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Posts Tagged ‘Broad-winged Hawk’

If you missed Part 1, read it here.

The third life bird that I hoped to find in Florida was a La Sagra’s Flycatcher that was being seen in the Everglades. David’s ride on Monday was one of his shorter ones, so we had time to look for the flycatcher late that afternoon. We did not find the bird, but we still had a “bonus day” that we could use to look for it again. I wanted more than one more chance, though. You can never know how long a bird will stick around. And, this looked like my last chance to get a life bird in Florida.

David agreed to look for the La Sagra’s again on Tuesday morning before starting his long ride from Florida City to Marathon. But, we still couldn’t find our target. However, David did find the nest of the Red-shouldered Hawks that were being seen close by. And, both adults were snuggled together in the nest! Neither of us had ever seen this before.

Around 9:00 AM, Angel Abreu showed up with a friend who also wanted the La Sagra’s Flycatcher. Angel is not only one of the best birders in South Florida, he’s one of my favorite people in the world and I was very happy to see him. But, he didn’t find the bird right away either. After looking for another hour, we were in the car driving away when Angel excitedly flagged us down because he had the flycatcher! During the next hour, we had several excellent looks at our bird and heard it’s distinctive call. I was thrilled, but our wonderful morning meant that David didn’t start riding until noon that day.

Later, at Crocodile Lake NWR, I played hide-and-seek with a White-eyed Vireo for 20 minutes before giving up. These birds winter in Florida in high numbers, but they prefer not to be seen. I photographed a few butterflies instead. This female Julia Heliconian is a bit faded and tattered, but still beautiful.

David had a long day, but just before 6:00 PM, he achieved his goal of making it to Marathon – 78 miles on the bike!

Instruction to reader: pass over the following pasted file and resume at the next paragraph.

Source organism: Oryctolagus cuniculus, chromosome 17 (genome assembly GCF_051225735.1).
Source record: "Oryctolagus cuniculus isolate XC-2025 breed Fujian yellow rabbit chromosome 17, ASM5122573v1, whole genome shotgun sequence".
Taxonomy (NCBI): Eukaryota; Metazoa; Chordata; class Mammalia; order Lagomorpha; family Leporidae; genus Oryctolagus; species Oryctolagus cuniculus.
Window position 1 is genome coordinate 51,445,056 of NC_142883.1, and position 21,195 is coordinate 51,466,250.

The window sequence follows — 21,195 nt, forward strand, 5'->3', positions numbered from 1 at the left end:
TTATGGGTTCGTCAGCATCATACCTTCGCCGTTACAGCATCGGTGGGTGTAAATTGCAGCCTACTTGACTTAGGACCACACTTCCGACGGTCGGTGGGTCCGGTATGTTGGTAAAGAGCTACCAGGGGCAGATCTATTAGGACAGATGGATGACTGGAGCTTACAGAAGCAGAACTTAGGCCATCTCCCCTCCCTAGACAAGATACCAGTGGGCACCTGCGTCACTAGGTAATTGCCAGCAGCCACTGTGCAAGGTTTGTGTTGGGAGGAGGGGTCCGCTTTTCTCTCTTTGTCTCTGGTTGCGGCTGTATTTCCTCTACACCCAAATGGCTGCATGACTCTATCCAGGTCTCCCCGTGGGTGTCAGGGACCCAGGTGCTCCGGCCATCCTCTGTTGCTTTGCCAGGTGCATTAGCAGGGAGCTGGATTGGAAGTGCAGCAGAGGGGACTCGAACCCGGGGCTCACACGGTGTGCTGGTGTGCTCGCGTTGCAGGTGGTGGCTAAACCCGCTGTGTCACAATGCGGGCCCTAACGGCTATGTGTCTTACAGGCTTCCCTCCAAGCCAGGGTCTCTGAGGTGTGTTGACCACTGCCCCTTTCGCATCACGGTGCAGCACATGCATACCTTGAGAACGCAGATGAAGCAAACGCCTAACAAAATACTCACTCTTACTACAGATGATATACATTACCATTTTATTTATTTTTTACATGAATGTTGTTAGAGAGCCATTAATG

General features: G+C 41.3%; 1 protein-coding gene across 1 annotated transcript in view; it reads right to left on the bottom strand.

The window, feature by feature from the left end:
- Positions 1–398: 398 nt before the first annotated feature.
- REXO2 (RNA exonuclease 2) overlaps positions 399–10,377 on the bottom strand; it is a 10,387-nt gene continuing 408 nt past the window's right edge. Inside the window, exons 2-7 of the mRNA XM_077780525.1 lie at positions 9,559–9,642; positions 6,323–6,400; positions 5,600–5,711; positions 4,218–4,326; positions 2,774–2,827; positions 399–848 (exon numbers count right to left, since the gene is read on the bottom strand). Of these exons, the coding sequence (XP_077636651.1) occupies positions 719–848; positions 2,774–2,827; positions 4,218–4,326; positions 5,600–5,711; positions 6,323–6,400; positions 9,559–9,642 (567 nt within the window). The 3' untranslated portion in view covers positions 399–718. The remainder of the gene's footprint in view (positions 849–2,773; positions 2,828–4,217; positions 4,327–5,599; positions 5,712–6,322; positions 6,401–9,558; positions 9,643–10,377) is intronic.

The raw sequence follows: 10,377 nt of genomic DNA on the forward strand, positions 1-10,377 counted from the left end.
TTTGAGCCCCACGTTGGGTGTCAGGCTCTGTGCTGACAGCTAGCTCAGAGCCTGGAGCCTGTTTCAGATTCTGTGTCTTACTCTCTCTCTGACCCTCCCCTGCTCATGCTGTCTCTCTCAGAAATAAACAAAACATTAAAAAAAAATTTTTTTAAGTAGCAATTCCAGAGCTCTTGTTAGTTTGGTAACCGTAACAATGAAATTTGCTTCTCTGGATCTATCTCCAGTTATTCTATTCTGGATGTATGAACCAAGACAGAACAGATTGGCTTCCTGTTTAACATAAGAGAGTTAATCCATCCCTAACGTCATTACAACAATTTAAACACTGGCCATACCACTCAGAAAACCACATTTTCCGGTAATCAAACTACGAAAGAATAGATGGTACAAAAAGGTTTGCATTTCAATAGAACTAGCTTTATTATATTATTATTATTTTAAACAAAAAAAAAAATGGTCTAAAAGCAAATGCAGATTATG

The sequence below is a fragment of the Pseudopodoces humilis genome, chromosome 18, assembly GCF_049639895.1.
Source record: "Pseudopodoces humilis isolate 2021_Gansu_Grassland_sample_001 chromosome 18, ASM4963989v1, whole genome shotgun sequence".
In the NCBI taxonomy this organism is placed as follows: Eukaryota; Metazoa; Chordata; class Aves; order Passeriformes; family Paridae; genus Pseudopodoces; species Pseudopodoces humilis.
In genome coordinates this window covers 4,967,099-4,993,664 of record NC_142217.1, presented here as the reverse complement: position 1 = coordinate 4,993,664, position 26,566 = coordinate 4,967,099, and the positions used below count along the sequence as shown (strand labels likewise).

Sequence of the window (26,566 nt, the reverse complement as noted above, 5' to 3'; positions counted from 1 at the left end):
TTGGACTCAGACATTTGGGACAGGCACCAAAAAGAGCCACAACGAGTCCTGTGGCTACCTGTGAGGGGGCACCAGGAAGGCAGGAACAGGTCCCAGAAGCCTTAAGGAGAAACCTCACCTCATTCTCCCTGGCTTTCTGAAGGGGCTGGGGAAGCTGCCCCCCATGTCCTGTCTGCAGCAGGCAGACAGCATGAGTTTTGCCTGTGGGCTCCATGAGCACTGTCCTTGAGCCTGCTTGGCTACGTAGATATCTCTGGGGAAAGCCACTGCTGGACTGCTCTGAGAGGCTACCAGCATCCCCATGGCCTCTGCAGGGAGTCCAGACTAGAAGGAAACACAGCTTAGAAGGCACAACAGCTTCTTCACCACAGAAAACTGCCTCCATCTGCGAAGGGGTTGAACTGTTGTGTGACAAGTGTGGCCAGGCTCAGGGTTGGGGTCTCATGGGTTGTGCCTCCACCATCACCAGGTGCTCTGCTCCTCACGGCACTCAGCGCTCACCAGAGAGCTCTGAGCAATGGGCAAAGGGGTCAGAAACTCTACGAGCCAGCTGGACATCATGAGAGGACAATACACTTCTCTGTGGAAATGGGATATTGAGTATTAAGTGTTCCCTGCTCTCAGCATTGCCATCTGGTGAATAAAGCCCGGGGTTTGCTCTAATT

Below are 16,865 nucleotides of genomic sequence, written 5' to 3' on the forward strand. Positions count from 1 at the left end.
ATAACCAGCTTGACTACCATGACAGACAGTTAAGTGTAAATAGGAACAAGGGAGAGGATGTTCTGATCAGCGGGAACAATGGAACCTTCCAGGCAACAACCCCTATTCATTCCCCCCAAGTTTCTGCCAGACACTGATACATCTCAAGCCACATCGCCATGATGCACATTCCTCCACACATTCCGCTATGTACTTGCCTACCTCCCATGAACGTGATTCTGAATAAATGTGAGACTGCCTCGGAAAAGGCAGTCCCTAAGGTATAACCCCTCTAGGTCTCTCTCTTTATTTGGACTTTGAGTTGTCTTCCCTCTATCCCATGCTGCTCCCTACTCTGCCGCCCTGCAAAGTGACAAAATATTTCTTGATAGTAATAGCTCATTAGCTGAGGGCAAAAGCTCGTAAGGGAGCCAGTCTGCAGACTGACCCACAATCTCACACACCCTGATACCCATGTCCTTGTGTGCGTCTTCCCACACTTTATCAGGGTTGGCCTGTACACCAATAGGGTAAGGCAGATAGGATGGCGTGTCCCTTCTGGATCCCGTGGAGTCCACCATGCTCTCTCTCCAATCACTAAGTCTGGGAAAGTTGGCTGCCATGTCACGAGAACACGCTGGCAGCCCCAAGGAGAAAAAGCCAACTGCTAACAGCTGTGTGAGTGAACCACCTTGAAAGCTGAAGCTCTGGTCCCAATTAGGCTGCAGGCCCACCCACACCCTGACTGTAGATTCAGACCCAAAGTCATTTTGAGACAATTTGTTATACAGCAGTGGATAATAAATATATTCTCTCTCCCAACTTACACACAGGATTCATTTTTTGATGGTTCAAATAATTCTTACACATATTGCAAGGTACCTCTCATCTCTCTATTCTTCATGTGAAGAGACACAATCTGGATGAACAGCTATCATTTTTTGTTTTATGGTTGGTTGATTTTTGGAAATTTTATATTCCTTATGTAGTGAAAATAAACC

We left Florida City early the next day and drove back to Marathon where David got on the bike for the final leg of his ride. I had nearly an hour before meeting David at his first rest stop, so I walked part of the Curry Hammock State Park Nature Trail that we had found the previous evening. I didn’t see anything unusual, but it was a pleasant way to start the day. I liked seeing this Spotted Sandpiper, pretty even in winter without its spots.

After meeting David with water and a snack, I walked along a paved path by the water on Big Pine Key and found a Broad-winged Hawk. These birds breed in my area and farther north, but this might have been the first Broad-wing that I’ve seen in winter in the US.

David made it to Key West by mid-afternoon. We were both elated that he had fulfilled his dream of doing this ride. I had a difficult time finding safe and legal parking near his end-point, Mile Marker 0, so I stayed with the car in the courthouse parking lot in a nice shady spot. David met me there and while he was changing into clean dry clothes, we saw a hawk flying overhead. We thought it was a Short-tailed Hawk and photos confirmed our identification. It was the third one of the trip, but the first one that I had ever found and identified without help from a more experienced birder, so a little goal of mine was accomplished, too.

We bought some souvenirs and headed over to Mallory Square. David enjoyed a celebratory beer and then we headed back to Florida City. We made a couple of quick stops on our way and found a Great White Heron in Sugarloaf Key just before dark. This is the white form of Great Blue Heron and it is considered to be the same species. It is rarely found outside Southern Florida and I had seen one only once or twice before.

We had not needed to use our “bonus day” for a weather emergency or injury, so we had a free day for birding. We spent the day in the Everglades National Park as we had hoped to do. We stopped at nearly every possible area as we worked our way towards Flamingo. David and I both love just watching birds “live their lives” as he puts it and seeing new behaviors. Our favorite experience that day was at Pahayokee Overlook observing a Great Egret bathe. In all our years in Florida, neither of us had ever seen a heron or egret take a bath before. I tried to get a video, but as soon as I hit “record,” the bird stopped splashing.

David got in a few miles on the bike in the park and we saw many more birds, especially at Mrazek Pond, where we both enjoyed helping visitors get on some of the harder to find birds. You had to know just where to look to see the Roseate Spoonbill that David found way in the back of the pond or the Green Heron hiding on one side.

The time to head back to Dunedin came all too soon. I would have loved a few more days in South Florida. We prolonged our nature watching for as long as possible by driving the Loop Road Scenic Drive off US 41 on the way home. It had been many years since I was there, but Sweetwater Strand was just as magical as I remembered. My favorite photo from that spot is this Great Blue Heron.

After the birding and biking adventure with David, I set off for Gainesville and some family time with my granddaughters and son-in-law. And, then it was on to Atlanta to see my step-daughter before finally driving home.